Also an effective, biblical means is Acts 8 ‘…and they were all scattered throughout the regions of Judea and Samaria, except the apostles…now those who were scattered went about preaching the Word’. In the world today people get scattered all over the globe, sometimes temporarily others permanent. If we are equipped and prepared and desirous to preach the Word wherever we go and not leave it to the ‘missionaries’ the gospel will be spread widely by what you might call natural means.

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  • J. Gary Ellison

    “Shockingly, 80 percent of deployed missionaries go to already evangelized areas.”

    Even more shocking is the statistic that probably 99 percent of all American ministers stay in the USA. Perhaps there is a need. And maybe the state of the church in many countries of the world is such that missionaries are needed to bring erring churches back to the centrality of the gospel. There may be a legitimate reason that Paul left Timothy in Ephesus.

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  • Lee

    Despite agreeing with many of the things you have said here, I beg to differ as I am in part of a campus ministry. One of the big problems that I see being in a campus ministry is that we tend to focus so much on short term summer missions and have less concern for living out the Christlike lives (and witness) in everyday life. As you would also agree with me, I think that the emphasis of living that missionary lifestyle LOCALLY is as important as sending out missionaries (long term or short term) to other nations.

  • Blake McDaniel

    A very accurate and needed criticism of the U.S. / European / Austrialian missional church movement. Coupled with some practical, incremental steps toward moving a missional church plant toward expanding global engagement with the least reached.

  • dhatroit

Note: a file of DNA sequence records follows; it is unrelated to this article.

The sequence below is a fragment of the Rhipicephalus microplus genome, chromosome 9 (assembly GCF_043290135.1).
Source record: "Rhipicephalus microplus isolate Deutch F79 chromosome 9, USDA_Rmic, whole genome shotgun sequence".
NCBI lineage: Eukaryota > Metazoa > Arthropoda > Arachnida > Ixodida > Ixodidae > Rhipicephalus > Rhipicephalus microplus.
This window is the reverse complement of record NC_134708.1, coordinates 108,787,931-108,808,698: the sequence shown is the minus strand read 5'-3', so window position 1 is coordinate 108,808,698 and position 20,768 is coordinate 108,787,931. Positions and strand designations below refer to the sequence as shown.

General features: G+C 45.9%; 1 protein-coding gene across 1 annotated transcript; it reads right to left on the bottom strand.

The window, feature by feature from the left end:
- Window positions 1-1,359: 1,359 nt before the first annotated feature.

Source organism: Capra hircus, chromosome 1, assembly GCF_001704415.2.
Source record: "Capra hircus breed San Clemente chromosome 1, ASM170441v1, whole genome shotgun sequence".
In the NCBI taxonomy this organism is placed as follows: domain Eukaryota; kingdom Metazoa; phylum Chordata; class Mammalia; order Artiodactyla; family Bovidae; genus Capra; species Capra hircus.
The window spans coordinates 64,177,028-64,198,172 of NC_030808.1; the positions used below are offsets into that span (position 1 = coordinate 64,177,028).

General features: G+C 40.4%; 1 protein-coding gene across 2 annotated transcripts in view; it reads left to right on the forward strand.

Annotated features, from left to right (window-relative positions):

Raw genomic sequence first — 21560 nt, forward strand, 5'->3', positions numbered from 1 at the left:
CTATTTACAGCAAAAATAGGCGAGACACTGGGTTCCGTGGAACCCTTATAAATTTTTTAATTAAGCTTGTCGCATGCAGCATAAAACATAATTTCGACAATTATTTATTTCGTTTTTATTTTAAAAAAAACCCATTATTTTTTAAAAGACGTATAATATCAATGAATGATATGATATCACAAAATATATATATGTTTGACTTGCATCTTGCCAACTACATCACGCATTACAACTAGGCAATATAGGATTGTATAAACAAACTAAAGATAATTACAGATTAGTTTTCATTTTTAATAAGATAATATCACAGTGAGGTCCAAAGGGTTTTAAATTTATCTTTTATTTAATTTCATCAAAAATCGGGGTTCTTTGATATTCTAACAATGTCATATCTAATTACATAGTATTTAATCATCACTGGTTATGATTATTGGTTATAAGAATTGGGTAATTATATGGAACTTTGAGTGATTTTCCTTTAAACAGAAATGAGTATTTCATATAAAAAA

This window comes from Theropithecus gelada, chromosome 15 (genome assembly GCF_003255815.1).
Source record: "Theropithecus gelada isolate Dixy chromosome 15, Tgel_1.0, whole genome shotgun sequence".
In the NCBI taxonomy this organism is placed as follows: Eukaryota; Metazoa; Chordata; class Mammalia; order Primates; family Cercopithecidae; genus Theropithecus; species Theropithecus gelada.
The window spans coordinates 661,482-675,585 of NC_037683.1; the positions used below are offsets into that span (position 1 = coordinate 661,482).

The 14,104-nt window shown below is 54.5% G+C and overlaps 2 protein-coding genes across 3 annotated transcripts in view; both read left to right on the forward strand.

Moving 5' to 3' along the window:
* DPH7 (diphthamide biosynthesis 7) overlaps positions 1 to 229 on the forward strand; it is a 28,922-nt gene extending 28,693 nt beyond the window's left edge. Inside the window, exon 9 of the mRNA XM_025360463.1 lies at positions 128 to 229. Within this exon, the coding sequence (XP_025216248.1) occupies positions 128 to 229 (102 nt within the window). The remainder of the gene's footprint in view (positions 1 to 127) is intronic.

thanks for the article, esp the info from a small church point of view (where i am now)

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  • Brian C

    “If we only make disciples who make disciples in our cities, thousands of unengaged, un-discipled peoples of the earth will not hear the gospel.” This is only true if we make disciples who do not understand Jesus’ mandate for the “panta ta ethne.” (Matthew 24:14, Matt 28:19-20, Acts 1:8). Additionally, many of the places that remain unengaged and unevangelized are areas of the world “closed” or “resistant” to the gospel, at least our gospel efforts to date. There are however three things that God is doing to bring about the completion of redemptive history – Globalization, Urbanization and Migration. Globalization has brought even the most difficult places of the world within reach. Urbanization over the past 100 years has brought many rural peoples to cities throughout the world, including the U.S. And Migration has people on the move like never before. God is at work in the world scattering and gathering rurals peoples (many from unreached and unengaged places) into global cities. Many of the unengaged peoples are coming to U.S. cities. Are there some remote places that rurals peoples are still untouched by the Diaspora movement taking place? Probably there are but the best way to reach those places might not be through U.S. anglo missionaries but through the Church of the global south, the Koreans, the Chinese, the Mongolians, etc. Let us not think that the job belongs to the American Church alone. But let us learn how to partner with others who do have access to some places white Americans cannot go. But by all means let us respond to what God is doing in bringing the Diaspora peoples of the world to our cities. The local focus of mission does not need to be shortsighted if we really grasp the potential for global missions in our backywards. Just today my waitress at lunch was a Thai, from an unreached people group in Northern Thailand, culturally Buddhist and Lao speaking. Cities have become the portal to the world, all for God’s global glory. The IMB understand this which is why they have launched But let us live in such a way as to seek God’s global glory, locally and globally. Remember, Jesus didn’t see a dichotomy between local and foreign mission. To Him it was all world mission which is why “and” appears 4 times in Acts 1:8.